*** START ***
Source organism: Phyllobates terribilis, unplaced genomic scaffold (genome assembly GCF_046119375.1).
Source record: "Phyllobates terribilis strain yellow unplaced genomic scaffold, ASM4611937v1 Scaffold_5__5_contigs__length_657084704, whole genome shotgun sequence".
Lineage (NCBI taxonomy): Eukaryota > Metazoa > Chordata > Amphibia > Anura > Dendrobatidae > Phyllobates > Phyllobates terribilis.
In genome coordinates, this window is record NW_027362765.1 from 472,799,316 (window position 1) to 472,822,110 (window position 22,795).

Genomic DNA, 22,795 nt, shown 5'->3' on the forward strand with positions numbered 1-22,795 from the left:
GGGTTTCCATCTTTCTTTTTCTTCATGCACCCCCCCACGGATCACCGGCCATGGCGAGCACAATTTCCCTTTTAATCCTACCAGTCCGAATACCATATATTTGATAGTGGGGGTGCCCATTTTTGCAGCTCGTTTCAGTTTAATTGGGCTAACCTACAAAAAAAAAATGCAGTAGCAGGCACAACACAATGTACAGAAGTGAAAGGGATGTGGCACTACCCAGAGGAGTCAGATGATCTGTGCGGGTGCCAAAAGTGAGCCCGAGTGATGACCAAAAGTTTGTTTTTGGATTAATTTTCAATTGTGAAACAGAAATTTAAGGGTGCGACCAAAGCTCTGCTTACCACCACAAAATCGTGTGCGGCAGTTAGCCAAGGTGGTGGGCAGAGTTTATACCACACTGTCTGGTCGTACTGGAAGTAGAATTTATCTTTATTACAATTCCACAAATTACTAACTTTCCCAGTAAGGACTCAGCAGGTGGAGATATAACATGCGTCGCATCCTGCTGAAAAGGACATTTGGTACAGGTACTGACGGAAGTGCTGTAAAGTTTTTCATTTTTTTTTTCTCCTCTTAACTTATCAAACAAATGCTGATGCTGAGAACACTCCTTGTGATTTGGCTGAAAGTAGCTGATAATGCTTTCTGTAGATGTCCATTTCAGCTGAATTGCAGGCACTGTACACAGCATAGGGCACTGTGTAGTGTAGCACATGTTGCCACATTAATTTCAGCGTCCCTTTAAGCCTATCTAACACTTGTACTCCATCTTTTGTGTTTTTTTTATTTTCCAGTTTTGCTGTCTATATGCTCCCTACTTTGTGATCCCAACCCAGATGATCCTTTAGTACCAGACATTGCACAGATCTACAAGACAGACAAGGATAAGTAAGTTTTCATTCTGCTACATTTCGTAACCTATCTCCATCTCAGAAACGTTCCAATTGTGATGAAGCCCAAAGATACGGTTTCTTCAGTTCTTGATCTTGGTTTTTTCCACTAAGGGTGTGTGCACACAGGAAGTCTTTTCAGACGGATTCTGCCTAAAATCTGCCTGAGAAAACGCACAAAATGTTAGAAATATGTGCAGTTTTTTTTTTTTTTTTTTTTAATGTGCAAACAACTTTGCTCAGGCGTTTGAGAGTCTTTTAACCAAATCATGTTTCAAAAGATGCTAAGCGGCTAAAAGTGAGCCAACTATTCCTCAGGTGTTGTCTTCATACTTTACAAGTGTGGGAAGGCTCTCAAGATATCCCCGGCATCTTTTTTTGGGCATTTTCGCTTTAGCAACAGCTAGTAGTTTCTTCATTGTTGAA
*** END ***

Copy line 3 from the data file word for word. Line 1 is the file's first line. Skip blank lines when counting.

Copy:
Lineage (NCBI taxonomy): Eukaryota > Metazoa > Chordata > Amphibia > Anura > Dendrobatidae > Phyllobates > Phyllobates terribilis.